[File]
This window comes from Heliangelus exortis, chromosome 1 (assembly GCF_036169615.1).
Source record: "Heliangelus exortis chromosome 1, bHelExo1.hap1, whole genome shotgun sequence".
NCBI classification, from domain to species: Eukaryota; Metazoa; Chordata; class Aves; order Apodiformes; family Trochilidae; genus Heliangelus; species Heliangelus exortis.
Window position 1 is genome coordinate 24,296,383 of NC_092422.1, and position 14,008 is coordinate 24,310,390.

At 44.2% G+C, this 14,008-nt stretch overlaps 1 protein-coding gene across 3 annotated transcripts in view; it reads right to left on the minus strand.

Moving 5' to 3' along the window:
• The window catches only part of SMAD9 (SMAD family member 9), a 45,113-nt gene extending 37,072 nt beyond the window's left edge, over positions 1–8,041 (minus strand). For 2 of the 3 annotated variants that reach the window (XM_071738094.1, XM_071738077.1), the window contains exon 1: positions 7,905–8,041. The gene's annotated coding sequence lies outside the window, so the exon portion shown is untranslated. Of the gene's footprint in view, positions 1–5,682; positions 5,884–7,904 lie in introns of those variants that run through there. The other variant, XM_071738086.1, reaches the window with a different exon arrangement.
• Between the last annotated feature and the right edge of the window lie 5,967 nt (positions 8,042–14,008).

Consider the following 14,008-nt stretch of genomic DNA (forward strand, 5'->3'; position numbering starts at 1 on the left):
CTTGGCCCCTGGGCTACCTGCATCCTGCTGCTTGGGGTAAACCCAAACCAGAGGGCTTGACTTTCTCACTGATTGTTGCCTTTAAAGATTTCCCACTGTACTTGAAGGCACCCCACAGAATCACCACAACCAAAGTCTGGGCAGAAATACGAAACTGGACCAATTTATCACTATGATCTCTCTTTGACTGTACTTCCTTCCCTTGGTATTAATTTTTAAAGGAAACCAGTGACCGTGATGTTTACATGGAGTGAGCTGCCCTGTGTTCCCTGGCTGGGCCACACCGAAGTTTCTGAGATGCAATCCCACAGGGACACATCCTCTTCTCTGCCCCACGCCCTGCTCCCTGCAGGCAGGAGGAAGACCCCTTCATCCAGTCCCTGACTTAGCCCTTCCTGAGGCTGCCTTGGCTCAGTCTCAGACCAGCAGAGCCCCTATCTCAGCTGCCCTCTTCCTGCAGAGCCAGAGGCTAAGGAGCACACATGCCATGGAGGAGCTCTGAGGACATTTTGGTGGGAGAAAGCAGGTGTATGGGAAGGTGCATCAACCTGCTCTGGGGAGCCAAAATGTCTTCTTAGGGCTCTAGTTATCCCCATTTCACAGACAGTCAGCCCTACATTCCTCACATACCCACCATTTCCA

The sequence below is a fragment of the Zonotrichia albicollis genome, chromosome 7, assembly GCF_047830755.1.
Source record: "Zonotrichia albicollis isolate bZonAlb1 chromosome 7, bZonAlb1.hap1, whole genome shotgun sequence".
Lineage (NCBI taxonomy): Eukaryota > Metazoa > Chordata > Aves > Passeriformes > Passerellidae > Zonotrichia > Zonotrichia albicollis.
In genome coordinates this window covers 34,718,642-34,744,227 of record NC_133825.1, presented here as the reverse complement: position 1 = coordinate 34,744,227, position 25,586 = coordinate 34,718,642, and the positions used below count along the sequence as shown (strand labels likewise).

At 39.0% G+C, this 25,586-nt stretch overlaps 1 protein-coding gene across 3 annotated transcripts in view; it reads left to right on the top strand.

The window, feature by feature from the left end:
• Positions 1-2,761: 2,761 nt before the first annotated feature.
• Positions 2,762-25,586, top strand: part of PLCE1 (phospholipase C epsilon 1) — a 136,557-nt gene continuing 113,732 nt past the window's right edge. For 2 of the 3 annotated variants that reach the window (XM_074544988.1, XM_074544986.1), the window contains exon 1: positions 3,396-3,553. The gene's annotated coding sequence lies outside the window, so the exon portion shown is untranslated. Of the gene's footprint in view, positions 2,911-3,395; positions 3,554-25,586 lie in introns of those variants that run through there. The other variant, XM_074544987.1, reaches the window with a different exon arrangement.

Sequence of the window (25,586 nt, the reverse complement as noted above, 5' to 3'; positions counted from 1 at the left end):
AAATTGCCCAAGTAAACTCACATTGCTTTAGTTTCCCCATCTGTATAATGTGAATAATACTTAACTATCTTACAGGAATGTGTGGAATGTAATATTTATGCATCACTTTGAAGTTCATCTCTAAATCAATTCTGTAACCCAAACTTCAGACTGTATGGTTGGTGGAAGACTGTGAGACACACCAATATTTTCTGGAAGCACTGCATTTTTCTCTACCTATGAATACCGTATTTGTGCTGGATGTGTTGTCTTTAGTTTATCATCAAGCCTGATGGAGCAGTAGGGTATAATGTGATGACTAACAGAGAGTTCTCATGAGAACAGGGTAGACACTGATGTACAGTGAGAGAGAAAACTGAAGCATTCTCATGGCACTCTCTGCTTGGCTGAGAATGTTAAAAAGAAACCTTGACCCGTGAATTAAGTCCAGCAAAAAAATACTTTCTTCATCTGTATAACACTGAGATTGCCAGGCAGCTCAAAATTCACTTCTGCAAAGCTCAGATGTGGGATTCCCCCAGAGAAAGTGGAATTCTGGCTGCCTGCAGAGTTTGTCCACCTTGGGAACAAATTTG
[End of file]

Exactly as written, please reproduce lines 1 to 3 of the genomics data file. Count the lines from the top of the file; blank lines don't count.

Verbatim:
This window comes from Heliangelus exortis, chromosome 1 (assembly GCF_036169615.1).
Source record: "Heliangelus exortis chromosome 1, bHelExo1.hap1, whole genome shotgun sequence".
NCBI classification, from domain to species: Eukaryota; Metazoa; Chordata; class Aves; order Apodiformes; family Trochilidae; genus Heliangelus; species Heliangelus exortis.